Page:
LLC vs. Inc: Which Should You Pick?
Legal Tips On Your New Formed Entity and Limited Liability Corporations vs. C-Corp.
LLC (Limited Liability Company) versus Inc. (C-Corp): Which is better for you?
Number One: You should almost always consider either an Inc. or an LLC. What's the legal entity for you? Well, if you're doing a service, a basic service or a simple product. You want to be a lifestyle business or maybe just have at most two to three partners, for the life span of the company, well you might want to consider an LLC. An LLC equals a Limited Liability Corporation. An LLC is essentially you can create an LLC and convert it into an S Corp, which would then make you essentially an employee of that company. An LLC is essentially for those companies that don't foresee themselves turning into a billion dollar companies and want to keep it simple. That's totally fine. Lifestyle businesses can work.
You can have an Inc, which is also known as a C Corp. An Inc is what I recommend to most startups in the sense that if we invest through Angel Kings in a startup, we want to see a C Corp. A company that could potentially be public. I don't think I've ever seen any LLCs that have gone public. If you're an investor and are trying to have a massive liquidity event for a startup, you want to make sure that it's a C Corp and not an LLC.
Number two is corporate documents. What are corporate documents? The ones you need to know include your operating agreement, your by-laws, your corporate ledger as well as any employment agreements. Those are your big ones. Keeping those in an organized structured way will help your company down the road, especially when it comes to fund raising. If you anticipate raising money at some point, you want to make sure all your corporate documents are in one safe place, in a zip file, you've put together and organized so that when an investor asks to review them, you've got them.
The last thing is thinking about how to structure your startup company. What is equity structure investing? What's a property equity split? You should ask yourself this and the other founders, what's a proper equity split for founders, new employees, therefore the right investing schedule?
How should founders' equity be structured?
In other words if you've got three founding members, you've got to have a tough conversation from the get-go. Figure out what the contributions of each team member are going to be and what they are. Whether they're monetary. Whether they're sweat equity. Whatever, they might be. You've usually got a hacker, who's a web developer. You've got a hustler, who's contributes to the sales side of the company. Or you've got a social media maven, who focuses more on business development. The bottom line is, whatever you want to call yourself, whatever preferred nomenclature, you want to make sure that each of you understand your respective roles.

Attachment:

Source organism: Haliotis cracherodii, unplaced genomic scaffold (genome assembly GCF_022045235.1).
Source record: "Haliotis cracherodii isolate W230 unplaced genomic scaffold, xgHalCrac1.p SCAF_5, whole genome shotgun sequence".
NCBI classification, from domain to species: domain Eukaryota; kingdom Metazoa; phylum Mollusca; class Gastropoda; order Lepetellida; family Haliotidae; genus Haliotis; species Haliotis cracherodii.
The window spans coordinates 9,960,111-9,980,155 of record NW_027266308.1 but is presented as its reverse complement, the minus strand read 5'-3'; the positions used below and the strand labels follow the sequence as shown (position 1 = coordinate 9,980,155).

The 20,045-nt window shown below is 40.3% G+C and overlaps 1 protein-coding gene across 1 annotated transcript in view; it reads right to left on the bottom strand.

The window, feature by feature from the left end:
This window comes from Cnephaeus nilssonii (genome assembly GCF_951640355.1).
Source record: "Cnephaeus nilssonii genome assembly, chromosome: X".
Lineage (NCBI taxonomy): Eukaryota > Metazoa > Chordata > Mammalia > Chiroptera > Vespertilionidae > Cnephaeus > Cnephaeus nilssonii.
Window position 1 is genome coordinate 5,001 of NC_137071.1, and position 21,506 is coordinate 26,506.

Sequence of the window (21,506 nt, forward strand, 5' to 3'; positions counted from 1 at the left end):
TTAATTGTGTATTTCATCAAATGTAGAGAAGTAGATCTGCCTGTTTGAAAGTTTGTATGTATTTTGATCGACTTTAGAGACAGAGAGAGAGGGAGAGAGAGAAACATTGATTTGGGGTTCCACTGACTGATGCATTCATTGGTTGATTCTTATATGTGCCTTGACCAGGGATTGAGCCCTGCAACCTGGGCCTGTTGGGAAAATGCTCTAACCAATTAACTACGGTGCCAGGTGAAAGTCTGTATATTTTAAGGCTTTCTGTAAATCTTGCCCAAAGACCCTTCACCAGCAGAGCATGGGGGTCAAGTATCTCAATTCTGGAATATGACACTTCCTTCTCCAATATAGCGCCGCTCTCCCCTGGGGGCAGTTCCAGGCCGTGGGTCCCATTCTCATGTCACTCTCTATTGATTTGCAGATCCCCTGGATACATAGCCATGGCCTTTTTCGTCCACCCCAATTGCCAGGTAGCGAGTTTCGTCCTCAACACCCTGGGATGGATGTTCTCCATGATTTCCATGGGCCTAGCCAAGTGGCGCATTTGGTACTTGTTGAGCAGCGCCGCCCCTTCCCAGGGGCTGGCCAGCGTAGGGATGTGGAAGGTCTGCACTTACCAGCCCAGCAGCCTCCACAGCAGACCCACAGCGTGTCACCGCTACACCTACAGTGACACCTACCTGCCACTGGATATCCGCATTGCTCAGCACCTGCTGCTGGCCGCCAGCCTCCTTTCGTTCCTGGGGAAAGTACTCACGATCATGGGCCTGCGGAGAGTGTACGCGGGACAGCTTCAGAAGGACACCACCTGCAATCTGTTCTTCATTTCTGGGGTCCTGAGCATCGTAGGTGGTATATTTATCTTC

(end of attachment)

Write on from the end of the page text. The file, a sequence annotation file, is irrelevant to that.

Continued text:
What it is that you're going to delegate amongst yourselves? What percentage you think you're owed? If you wait too long and you've got several co-founders, you're going to have a problem. If you haven't had the conversation of I would like say 33% of the business and here's why, you're going to have a problem. You have to have those honest candid conversations from day one, before you get wrapped in the product and your finances. Companies should also set aside some equity for future employees. Not all founding teams workout. When founding teams have more than three people, 75-80% of the time one of the founders leaves within the first year.
Anticipate having to hire new employees. If you're planning on growing your company, there should be some stock set aside in the treasury, on your corporate ledger for future employees. You cannot expect to have one or two founders turn it into a billion dollar company. It happens one in a trillion times. Expect to have tough conversations about equity early on, and to have vesting schedules in place. What is a vesting schedule? That means typically in startup columns is a way to grant stock, common stock to founding team members, as well as to employees, depending on how long they've been there.
How do Stock Options Fit into the Founders' Equity and Stock Treasury?
You should never grant the full amount of equity to any founder, co-founder or to an employee from day one. They need to earn it. You all need to earn it. Let's say if you have a new employee that joins your company and asks about stock options. Well you should have, I would recommend having a four year vesting agreement, along with a one year cliff, so that employee will not get any stock vested, until they've been there for one year. They have to have actually been there for 365 days before they get one stock or stock option. Having that four year vesting period encourages and incentivizes people to be part of a long term mission to succeed.
Those are the three things and ways to be structure your company. Have tough conversations early on and it will help you tremendously. My name is Ross Blankenship. I'm the founder of Angel Kings. I'm an investor in top companies and the best selling author of a book called Kings Over Aces. If you want to invest in America's next top startups and future IPOs, go to angelkings.com/invest and reserve your spot today.